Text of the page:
Extracting the design ‘vision’ from clients

Extracting the design ‘vision’ from clients

Working on a project with multiple stakeholders will undoubtedly result in various opinions when it comes to design. Design by its nature is subjective, so trying to identify common themes can be challenging. 

Clients often have a number of valuable ideas formed from personal experience of using everyday products and services. They form ideas based on their competitors and perhaps feedback from their customers – all of which lead to a vision, a vision that can sometimes be difficult to articulate. 

The Challenge 

One of the many challenges we face as designers is extracting information and producing a concept that aligns with that vision. This can often be more than one individual’s vision; for example, my interpretation of ‘modernmay differ from yours. Therefore, our other challenge as designers is aligning multiple stakeholders, so their visions are similar (albeit still subjective). 

When you reach the high-fidelity design phase, extensive changes can become costly both in terms of time and money, so establishing design preferences early on is an absolute must. On a recent project we had carried out extensive user research throughout the discovery phase and put together a wireframe prototype, but we then needed to make it visually appealing to complement the strong user experience we had established and tested. 

Where to begin? 

There is no set-in-stone method of doing this, you can be flexible and decide what works for your client or project, but one method that we have found useful with one of our clients was to schedule a design kick-off session (remotely) and perform the following exercises: 

Using Miro, we started by brainstorming. To keep it focused, we timeboxed this to 5 minutes, asking the participants to note down any keywords that came to mind when thinking about the aesthetics of the new design. This resulted in a number of sticky notes with words such as ‘modern, premium, clean, engaging’ etc. 

To prioritise these keywords, we then grouped them using the Must, Could, Should Method, so we had a clearer picture of what we needed to focus on. This was a really useful exercise because we were able to establish a list of words that describe the stakeholder’s vision and understand what was essential from a priority perspective. 

Once you’ve established some key themes/categories from your brainstorm, you can spend some time exploring these themes and categories. Doing this exercise along with your client can be beneficial for you to see if and how your views are aligned with the views of your clients/stakeholders.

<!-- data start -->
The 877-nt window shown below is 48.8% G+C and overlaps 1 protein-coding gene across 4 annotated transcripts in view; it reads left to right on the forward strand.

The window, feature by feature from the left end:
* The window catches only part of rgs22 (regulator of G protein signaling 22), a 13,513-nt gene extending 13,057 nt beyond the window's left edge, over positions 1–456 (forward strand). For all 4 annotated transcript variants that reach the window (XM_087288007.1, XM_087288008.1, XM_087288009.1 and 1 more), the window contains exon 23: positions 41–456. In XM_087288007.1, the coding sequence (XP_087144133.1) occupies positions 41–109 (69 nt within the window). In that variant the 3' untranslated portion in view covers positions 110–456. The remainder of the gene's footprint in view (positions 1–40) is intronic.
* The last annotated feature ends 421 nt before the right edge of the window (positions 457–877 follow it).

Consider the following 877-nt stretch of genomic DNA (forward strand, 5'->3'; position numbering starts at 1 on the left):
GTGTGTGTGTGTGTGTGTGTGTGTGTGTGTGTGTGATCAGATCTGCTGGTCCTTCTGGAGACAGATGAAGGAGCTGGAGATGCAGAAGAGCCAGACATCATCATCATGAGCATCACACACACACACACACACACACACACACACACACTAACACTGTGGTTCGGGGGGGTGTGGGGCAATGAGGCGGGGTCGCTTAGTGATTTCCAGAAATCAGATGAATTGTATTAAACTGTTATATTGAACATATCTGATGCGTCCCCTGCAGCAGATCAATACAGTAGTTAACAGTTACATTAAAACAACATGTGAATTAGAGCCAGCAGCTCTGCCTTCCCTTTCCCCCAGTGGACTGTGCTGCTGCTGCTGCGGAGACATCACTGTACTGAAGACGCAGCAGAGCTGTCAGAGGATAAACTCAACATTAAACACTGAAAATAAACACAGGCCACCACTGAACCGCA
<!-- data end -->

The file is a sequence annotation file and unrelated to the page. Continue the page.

Tell me why you like this? 

After completing the ‘Must Could Should’ exercise with our client in the last example, we moved on to an exercise called Dot Voting. This involved taking the categories we had discovered and listing 3 examples under each one. Each person in the workshop was then given a red dot and a green dot marked with their initials (although this can also be completed anonymously). Each user was given 30 seconds to add either a green dot (like) or a red dot (dislike) to the examples they liked best and least for examples under each category. 

Speed is of the essence with this task as it needs to be instinctive; if the stakeholder is indecisive, then the feedback is less useful. 

After 90 seconds, all 3 examples had been voted on, and then we then quickly discussed why each individual liked/disliked the example so we could gain a better understanding of why. We then repeated this for each theme/category. This was a fun and engaging way of finding out what clients liked and disliked with examples. 

The dot voting task in the example is beneficial, especially for clients who struggle to articulate their vision. Tasks such as this can uncover invaluable information which can later influence UX decisions. 

If you carry out a dot voting session and it is successful, you should have a clear direction of what the client likes and dislikes as well as their interpretation of what each category looks like. Whilst this is still subjective, you have discussed and performed these exercises as a group, so those visions will be closer aligned than if you did these exercises in isolation. 

This might be enough for you to go ahead and start designing; we went one step further with our client featured in the example by producing some mood boards which outlined the art direction for the new design. These mood boards included elements such as colour palettes, typography, iconography, transitions, photography etc. This meant that the client had a clear picture of how their design would look, without the effort of creating a pixel-perfect design, saving time and money during the design process. 

Summary 

The workshop went really well, and as a group we were able to come up with some great ideas and a direction that our client was really happy with. By using a combination of brainstorming, dot voting and mood boards, we were able to get a clear understanding of what the client wanted from the new design without spending hours doing so, resulting in a more streamlined sign off process when it came to the high fidelity designs. 

If you’re struggling to get buy-in from clients or stakeholders on your designs, try using some of the techniques in this article to increase the collaboration and communication between you and your clients, and see how you get on.

Marc Bowers
Marc Bowers
Articles: 6

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